Thursday, February 18, 2016
FREELANCERS AND HYPOCHONDRIACS
Well, that was interesting.
Since childhood, I have been fortunate enough to avoid allergy season. Genetic luck.
On Saturday, that luck ran out.
My face swelled. I couldn't see the knuckles on both hands. And did I mention the reddish Kandinsky-esque pattern that I now suddenly wore, like some nightmarish onesie?
Faced with what was clearly my end-of days, and like any modern educated person, I took the smartest course of action.
"I'm too young to die...how does ebola even get to the inner west of Sydney?!"
Yes, I'm aware of how insipid that sounds now. But keep in mind, I'm in my thirties. Any new attraction your body unveils at this age, is generally a horror sideshow. No-one is rewarded for their longevity with an extra inch here, or a kilo less there. Quite the opposite actually.
Once I calmed the hypochondriac part of my brain, I made the first clear-eyed decision of the day.
Now, with all due respect to the Saturday workers of the world, there is something about Saturday doctors that sits at odds with me. I imagine that the top echelon of any medical practice - Patrick Demspey styled rock stars - get to choose their comings and goings. The rest get the dreaded Saturday shift in the clinic.
Where I now sat, waiting for my turn.
Wishing my regular doctor was open on a weekend. Have you ever tried to look less like a leper in public? Doesn't work.
When I finally met with the doctor, things only deteriorated.
"Oh! What an unusual skin condition."
Sensing the clearly unimpressed look on my face, the doctor continued.
"I'm sure it will clear up in a couple of days."
Nearly severing my own tongue with repressed displeasure, I politely said: "Yes, but what is it?"
The magnum opus of ineptitude was to come.
"I'm not really sure. It certainly is interesting. It looks like the kind of thing that will clear up in a day or two."
And for the briefest of moments, the most unpleasant ailment I was forced to endure was no longer on my body, but standing in front of me. Wearing glasses.
An hour later, slumped on the couch researching funeral homes, I had a quiet moment to reflect on my experience. Funnily enough, it reminded me of stories I had heard working for clients as a freelance creative.
So many clients had been burned by their encounters with freelancers.
I could get into the details, but ultimately each tale of woe summarises into two simple follies.
First, the client underestimated the work. The client assumed, because they own an iphone with iMovie installed on it, that the genteel craft of powerful creative work is simple, even pedestrian, and therefore inexpensive. Thinking that they could avoid undue expense, or dodge the wait for the right person, the client forgot the golden rule: pay peanuts...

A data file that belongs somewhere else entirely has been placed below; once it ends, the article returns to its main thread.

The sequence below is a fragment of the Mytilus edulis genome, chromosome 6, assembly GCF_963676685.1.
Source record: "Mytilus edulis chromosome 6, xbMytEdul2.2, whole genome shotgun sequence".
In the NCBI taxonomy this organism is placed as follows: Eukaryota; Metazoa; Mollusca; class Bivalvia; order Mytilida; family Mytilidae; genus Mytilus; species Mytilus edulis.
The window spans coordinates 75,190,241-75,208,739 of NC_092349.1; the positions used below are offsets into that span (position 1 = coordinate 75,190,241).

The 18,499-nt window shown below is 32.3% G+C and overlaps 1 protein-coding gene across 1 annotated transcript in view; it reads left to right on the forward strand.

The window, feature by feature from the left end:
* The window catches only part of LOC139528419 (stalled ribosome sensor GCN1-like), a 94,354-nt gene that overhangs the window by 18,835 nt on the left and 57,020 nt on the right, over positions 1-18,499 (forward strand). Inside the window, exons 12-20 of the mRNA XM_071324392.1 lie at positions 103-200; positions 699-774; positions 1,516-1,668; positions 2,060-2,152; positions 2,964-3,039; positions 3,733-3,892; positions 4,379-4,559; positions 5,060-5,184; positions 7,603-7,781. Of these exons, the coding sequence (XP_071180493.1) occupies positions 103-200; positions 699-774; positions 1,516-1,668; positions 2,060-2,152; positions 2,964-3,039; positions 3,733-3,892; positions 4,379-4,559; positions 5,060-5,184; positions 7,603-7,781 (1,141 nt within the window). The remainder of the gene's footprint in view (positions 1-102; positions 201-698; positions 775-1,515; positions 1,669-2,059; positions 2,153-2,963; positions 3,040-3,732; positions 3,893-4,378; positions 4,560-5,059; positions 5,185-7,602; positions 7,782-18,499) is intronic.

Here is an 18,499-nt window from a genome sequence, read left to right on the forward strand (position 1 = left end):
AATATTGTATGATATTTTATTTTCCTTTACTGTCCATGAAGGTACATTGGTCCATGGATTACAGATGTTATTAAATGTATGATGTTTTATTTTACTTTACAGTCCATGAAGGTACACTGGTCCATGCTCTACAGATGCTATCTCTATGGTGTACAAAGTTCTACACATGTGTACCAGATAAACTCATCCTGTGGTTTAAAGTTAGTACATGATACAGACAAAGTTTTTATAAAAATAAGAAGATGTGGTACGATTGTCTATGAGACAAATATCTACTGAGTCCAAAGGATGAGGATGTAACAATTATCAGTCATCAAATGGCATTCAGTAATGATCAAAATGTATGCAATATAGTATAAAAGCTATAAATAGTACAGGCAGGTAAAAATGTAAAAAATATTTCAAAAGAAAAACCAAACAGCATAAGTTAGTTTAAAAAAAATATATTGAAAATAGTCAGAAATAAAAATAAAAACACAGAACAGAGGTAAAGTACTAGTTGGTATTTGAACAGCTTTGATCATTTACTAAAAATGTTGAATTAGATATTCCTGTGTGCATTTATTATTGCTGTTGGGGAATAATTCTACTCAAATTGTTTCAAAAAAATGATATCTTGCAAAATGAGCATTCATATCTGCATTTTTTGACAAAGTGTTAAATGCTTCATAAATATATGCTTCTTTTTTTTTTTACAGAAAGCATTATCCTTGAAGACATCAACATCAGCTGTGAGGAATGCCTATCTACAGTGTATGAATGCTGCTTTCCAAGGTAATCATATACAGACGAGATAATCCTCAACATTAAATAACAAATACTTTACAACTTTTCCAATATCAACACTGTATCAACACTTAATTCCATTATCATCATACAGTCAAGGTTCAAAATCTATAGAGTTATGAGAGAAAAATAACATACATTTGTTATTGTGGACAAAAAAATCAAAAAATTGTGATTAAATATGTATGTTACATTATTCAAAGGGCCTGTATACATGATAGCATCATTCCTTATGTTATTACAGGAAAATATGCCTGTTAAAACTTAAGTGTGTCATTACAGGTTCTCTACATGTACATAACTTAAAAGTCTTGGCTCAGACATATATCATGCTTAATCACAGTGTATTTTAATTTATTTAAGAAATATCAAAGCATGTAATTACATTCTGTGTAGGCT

But the client wasn't solely to blame.
On the freelancer side, the creative made the greatest mistake of all: forgetting why a client outsources this work in the first place. No, it's not for your sterling expertise. Nor is it for your unfaltering colour palette. It's not even your snappy dress sense.
That is why someone hires you to do the work.
They could Google. Buy expensive software. Scrape together a skillset. Do it themselves...kind of.
Or they could post a job request on a random bulletin board and hope for the best.
But why do they hire you?
Because they want you to give them confidence that the work will be managed to completion, on time, and to the highest of standards. They pay you, so that the part of their brain that is filled with anxiety about this task can focus on another priority.
It's the reason that so many of these clients had negative perceptions of their past freelancer experiences. In due course, the work was done, but the way the creatives managed the workflow, and the communication, meant the client was never freed of the burden.
A freelancer who is so busy being an 'expert' that they forget their primary purpose is to alleviate the clients' stress over the project, is a failure.
As is a doctor who says "Isn't that interesting?", without using a single medical vernacular, to a neurotic patient.
And failure makes a client leave. Like I did.
First thing on Monday morning, to my regular doctor. Doctor Pete.
Who used two medical words in the blink of an eye. Who explained that, despite never having had an allergy, I had clearly developed one late in life, in the midst of a high allergen season. Then the best news: a simple anti-histamine for a few days and I would be completely back to normal.
Keep in mind, aside from the anti-histamine, the overall prognosis was roughly the same between the two doctors. But only one clinic left me comfortable that a Last Will And Testament was an unnecessary indulgence.
So, to the clients of the known universe, I have a basic piece of advice. Get the right person, not (necessarily) the cheapest or easiest to source. Experience counts, especially if you don't want the uber-stress of micromanaging an outsourced project.
And to the freelancers of that same universe, a simple message. To be that 'right' person for a client, remember your primary function, even far higher than being the most knowledgeable, is to lighten the client's mental load. Inspire confidence in the process as a priority.
It may seem simple, but it's the difference between a client being on the right trajectory, or researching their own funeral songs.
P.S. I'm still alive. I now look more like a Goya painting.
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